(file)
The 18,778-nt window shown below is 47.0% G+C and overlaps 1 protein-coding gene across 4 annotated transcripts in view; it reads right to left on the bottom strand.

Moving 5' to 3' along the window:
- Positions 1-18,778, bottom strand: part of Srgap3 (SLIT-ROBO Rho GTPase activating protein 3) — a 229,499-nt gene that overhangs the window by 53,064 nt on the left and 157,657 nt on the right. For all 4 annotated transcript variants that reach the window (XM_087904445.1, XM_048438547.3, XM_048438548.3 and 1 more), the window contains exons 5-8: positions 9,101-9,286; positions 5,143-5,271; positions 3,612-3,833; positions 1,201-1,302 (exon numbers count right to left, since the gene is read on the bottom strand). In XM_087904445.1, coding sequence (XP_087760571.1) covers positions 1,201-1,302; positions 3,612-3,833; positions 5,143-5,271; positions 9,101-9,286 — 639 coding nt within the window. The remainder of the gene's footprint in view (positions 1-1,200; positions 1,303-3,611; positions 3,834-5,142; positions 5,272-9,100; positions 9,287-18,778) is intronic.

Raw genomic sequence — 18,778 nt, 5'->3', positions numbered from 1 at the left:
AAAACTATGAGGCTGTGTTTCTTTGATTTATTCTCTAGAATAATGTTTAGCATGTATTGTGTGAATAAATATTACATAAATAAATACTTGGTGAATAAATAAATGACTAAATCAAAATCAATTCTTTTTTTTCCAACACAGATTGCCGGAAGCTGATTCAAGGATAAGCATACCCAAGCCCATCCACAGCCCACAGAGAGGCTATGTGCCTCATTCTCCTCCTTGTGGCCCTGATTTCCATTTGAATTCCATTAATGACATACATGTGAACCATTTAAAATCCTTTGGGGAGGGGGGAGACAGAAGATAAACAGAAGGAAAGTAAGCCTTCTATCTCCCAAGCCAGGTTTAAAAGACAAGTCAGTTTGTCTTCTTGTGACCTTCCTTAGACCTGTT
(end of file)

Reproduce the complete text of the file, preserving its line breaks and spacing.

The 18,778-nt window shown below is 47.0% G+C and overlaps 1 protein-coding gene across 4 annotated transcripts in view; it reads right to left on the bottom strand.

Moving 5' to 3' along the window:
- Positions 1-18,778, bottom strand: part of Srgap3 (SLIT-ROBO Rho GTPase activating protein 3) — a 229,499-nt gene that overhangs the window by 53,064 nt on the left and 157,657 nt on the right. For all 4 annotated transcript variants that reach the window (XM_087904445.1, XM_048438547.3, XM_048438548.3 and 1 more), the window contains exons 5-8: positions 9,101-9,286; positions 5,143-5,271; positions 3,612-3,833; positions 1,201-1,302 (exon numbers count right to left, since the gene is read on the bottom strand). In XM_087904445.1, coding sequence (XP_087760571.1) covers positions 1,201-1,302; positions 3,612-3,833; positions 5,143-5,271; positions 9,101-9,286 — 639 coding nt within the window. The remainder of the gene's footprint in view (positions 1-1,200; positions 1,303-3,611; positions 3,834-5,142; positions 5,272-9,100; positions 9,287-18,778) is intronic.

Raw genomic sequence — 18,778 nt, 5'->3', positions numbered from 1 at the left:
AAAACTATGAGGCTGTGTTTCTTTGATTTATTCTCTAGAATAATGTTTAGCATGTATTGTGTGAATAAATATTACATAAATAAATACTTGGTGAATAAATAAATGACTAAATCAAAATCAATTCTTTTTTTTCCAACACAGATTGCCGGAAGCTGATTCAAGGATAAGCATACCCAAGCCCATCCACAGCCCACAGAGAGGCTATGTGCCTCATTCTCCTCCTTGTGGCCCTGATTTCCATTTGAATTCCATTAATGACATACATGTGAACCATTTAAAATCCTTTGGGGAGGGGGGAGACAGAAGATAAACAGAAGGAAAGTAAGCCTTCTATCTCCCAAGCCAGGTTTAAAAGACAAGTCAGTTTGTCTTCTTGTGACCTTCCTTAGACCTGTT